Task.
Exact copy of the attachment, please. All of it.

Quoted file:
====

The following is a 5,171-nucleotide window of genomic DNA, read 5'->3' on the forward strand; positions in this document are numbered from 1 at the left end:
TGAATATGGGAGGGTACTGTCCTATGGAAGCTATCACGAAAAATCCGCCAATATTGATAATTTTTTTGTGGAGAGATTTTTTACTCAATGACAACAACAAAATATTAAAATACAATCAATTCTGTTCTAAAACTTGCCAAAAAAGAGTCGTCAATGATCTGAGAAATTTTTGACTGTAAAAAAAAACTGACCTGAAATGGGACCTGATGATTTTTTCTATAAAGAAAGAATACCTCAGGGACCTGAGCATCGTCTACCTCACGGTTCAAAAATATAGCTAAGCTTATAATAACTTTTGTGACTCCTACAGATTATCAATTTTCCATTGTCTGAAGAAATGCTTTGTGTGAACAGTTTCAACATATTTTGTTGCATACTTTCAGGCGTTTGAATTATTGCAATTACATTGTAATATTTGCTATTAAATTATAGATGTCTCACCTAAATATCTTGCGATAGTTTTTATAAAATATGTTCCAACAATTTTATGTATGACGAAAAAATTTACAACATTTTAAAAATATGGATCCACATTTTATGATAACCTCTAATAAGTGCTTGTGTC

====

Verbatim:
The following is a 5,171-nucleotide window of genomic DNA, read 5'->3' on the forward strand; positions in this document are numbered from 1 at the left end:
TGAATATGGGAGGGTACTGTCCTATGGAAGCTATCACGAAAAATCCGCCAATATTGATAATTTTTTTGTGGAGAGATTTTTTACTCAATGACAACAACAAAATATTAAAATACAATCAATTCTGTTCTAAAACTTGCCAAAAAAGAGTCGTCAATGATCTGAGAAATTTTTGACTGTAAAAAAAAACTGACCTGAAATGGGACCTGATGATTTTTTCTATAAAGAAAGAATACCTCAGGGACCTGAGCATCGTCTACCTCACGGTTCAAAAATATAGCTAAGCTTATAATAACTTTTGTGACTCCTACAGATTATCAATTTTCCATTGTCTGAAGAAATGCTTTGTGTGAACAGTTTCAACATATTTTGTTGCATACTTTCAGGCGTTTGAATTATTGCAATTACATTGTAATATTTGCTATTAAATTATAGATGTCTCACCTAAATATCTTGCGATAGTTTTTATAAAATATGTTCCAACAATTTTATGTATGACGAAAAAATTTACAACATTTTAAAAATATGGATCCACATTTTATGATAACCTCTAATAAGTGCTTGTGTC